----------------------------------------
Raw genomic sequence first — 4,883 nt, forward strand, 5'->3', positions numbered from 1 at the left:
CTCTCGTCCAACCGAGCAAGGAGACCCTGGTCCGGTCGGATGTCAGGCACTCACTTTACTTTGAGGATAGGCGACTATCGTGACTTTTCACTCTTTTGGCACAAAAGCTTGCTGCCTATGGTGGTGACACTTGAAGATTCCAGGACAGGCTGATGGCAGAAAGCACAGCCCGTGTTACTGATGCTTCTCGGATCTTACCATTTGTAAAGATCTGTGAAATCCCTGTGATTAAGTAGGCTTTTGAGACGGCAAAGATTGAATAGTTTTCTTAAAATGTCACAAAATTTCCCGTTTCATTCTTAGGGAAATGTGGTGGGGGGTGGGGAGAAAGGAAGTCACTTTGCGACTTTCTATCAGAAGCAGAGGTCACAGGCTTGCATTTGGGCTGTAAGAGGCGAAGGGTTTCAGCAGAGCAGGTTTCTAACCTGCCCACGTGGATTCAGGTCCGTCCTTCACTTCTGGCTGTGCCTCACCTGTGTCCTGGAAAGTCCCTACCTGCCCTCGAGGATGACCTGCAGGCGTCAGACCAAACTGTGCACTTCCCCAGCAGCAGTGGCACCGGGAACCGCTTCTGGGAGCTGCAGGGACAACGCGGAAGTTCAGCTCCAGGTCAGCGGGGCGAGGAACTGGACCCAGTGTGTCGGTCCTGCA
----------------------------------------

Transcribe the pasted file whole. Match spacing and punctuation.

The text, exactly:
Raw genomic sequence first — 4,883 nt, forward strand, 5'->3', positions numbered from 1 at the left:
CTCTCGTCCAACCGAGCAAGGAGACCCTGGTCCGGTCGGATGTCAGGCACTCACTTTACTTTGAGGATAGGCGACTATCGTGACTTTTCACTCTTTTGGCACAAAAGCTTGCTGCCTATGGTGGTGACACTTGAAGATTCCAGGACAGGCTGATGGCAGAAAGCACAGCCCGTGTTACTGATGCTTCTCGGATCTTACCATTTGTAAAGATCTGTGAAATCCCTGTGATTAAGTAGGCTTTTGAGACGGCAAAGATTGAATAGTTTTCTTAAAATGTCACAAAATTTCCCGTTTCATTCTTAGGGAAATGTGGTGGGGGGTGGGGAGAAAGGAAGTCACTTTGCGACTTTCTATCAGAAGCAGAGGTCACAGGCTTGCATTTGGGCTGTAAGAGGCGAAGGGTTTCAGCAGAGCAGGTTTCTAACCTGCCCACGTGGATTCAGGTCCGTCCTTCACTTCTGGCTGTGCCTCACCTGTGTCCTGGAAAGTCCCTACCTGCCCTCGAGGATGACCTGCAGGCGTCAGACCAAACTGTGCACTTCCCCAGCAGCAGTGGCACCGGGAACCGCTTCTGGGAGCTGCAGGGACAACGCGGAAGTTCAGCTCCAGGTCAGCGGGGCGAGGAACTGGACCCAGTGTGTCGGTCCTGCA